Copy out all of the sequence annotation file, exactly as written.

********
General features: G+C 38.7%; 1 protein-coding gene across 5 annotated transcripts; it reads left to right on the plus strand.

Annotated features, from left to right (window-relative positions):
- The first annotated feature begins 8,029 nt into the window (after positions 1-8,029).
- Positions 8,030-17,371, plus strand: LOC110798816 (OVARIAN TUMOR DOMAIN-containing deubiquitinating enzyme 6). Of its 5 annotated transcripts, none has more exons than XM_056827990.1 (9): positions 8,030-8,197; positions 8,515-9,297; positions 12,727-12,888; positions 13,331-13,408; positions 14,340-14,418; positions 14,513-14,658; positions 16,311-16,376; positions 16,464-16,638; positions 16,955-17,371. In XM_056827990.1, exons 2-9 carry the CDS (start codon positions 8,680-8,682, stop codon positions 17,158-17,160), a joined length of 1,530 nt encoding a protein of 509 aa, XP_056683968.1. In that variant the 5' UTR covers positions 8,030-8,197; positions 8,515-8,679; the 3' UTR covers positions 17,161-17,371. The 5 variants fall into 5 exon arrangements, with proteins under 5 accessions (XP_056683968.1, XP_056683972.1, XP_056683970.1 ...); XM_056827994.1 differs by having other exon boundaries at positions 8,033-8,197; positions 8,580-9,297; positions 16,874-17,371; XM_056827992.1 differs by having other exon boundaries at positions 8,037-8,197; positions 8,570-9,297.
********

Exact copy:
General features: G+C 38.7%; 1 protein-coding gene across 5 annotated transcripts; it reads left to right on the plus strand.

Annotated features, from left to right (window-relative positions):
- The first annotated feature begins 8,029 nt into the window (after positions 1-8,029).
- Positions 8,030-17,371, plus strand: LOC110798816 (OVARIAN TUMOR DOMAIN-containing deubiquitinating enzyme 6). Of its 5 annotated transcripts, none has more exons than XM_056827990.1 (9): positions 8,030-8,197; positions 8,515-9,297; positions 12,727-12,888; positions 13,331-13,408; positions 14,340-14,418; positions 14,513-14,658; positions 16,311-16,376; positions 16,464-16,638; positions 16,955-17,371. In XM_056827990.1, exons 2-9 carry the CDS (start codon positions 8,680-8,682, stop codon positions 17,158-17,160), a joined length of 1,530 nt encoding a protein of 509 aa, XP_056683968.1. In that variant the 5' UTR covers positions 8,030-8,197; positions 8,515-8,679; the 3' UTR covers positions 17,161-17,371. The 5 variants fall into 5 exon arrangements, with proteins under 5 accessions (XP_056683968.1, XP_056683972.1, XP_056683970.1 ...); XM_056827994.1 differs by having other exon boundaries at positions 8,033-8,197; positions 8,580-9,297; positions 16,874-17,371; XM_056827992.1 differs by having other exon boundaries at positions 8,037-8,197; positions 8,570-9,297.